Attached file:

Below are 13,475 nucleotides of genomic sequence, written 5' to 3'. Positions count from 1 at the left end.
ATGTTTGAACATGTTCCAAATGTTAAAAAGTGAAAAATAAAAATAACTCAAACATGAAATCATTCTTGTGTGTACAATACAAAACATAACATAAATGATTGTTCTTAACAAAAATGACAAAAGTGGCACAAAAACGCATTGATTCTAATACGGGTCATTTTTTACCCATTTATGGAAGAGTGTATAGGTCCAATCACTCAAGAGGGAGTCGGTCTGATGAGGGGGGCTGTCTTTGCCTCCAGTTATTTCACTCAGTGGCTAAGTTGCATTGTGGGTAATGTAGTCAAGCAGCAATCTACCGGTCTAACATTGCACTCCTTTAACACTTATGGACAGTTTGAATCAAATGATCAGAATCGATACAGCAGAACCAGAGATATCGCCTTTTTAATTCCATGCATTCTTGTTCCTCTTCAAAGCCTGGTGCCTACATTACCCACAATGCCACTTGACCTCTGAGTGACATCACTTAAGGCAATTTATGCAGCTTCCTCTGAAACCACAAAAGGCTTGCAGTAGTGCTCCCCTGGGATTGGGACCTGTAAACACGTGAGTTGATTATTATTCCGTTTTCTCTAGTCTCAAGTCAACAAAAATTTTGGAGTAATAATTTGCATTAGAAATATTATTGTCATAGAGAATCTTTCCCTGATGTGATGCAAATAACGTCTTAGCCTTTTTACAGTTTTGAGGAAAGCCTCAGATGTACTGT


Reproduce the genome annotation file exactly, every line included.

Below are 13,475 nucleotides of genomic sequence, written 5' to 3'. Positions count from 1 at the left end.
ATGTTTGAACATGTTCCAAATGTTAAAAAGTGAAAAATAAAAATAACTCAAACATGAAATCATTCTTGTGTGTACAATACAAAACATAACATAAATGATTGTTCTTAACAAAAATGACAAAAGTGGCACAAAAACGCATTGATTCTAATACGGGTCATTTTTTACCCATTTATGGAAGAGTGTATAGGTCCAATCACTCAAGAGGGAGTCGGTCTGATGAGGGGGGCTGTCTTTGCCTCCAGTTATTTCACTCAGTGGCTAAGTTGCATTGTGGGTAATGTAGTCAAGCAGCAATCTACCGGTCTAACATTGCACTCCTTTAACACTTATGGACAGTTTGAATCAAATGATCAGAATCGATACAGCAGAACCAGAGATATCGCCTTTTTAATTCCATGCATTCTTGTTCCTCTTCAAAGCCTGGTGCCTACATTACCCACAATGCCACTTGACCTCTGAGTGACATCACTTAAGGCAATTTATGCAGCTTCCTCTGAAACCACAAAAGGCTTGCAGTAGTGCTCCCCTGGGATTGGGACCTGTAAACACGTGAGTTGATTATTATTCCGTTTTCTCTAGTCTCAAGTCAACAAAAATTTTGGAGTAATAATTTGCATTAGAAATATTATTGTCATAGAGAATCTTTCCCTGATGTGATGCAAATAACGTCTTAGCCTTTTTACAGTTTTGAGGAAAGCCTCAGATGTACTGT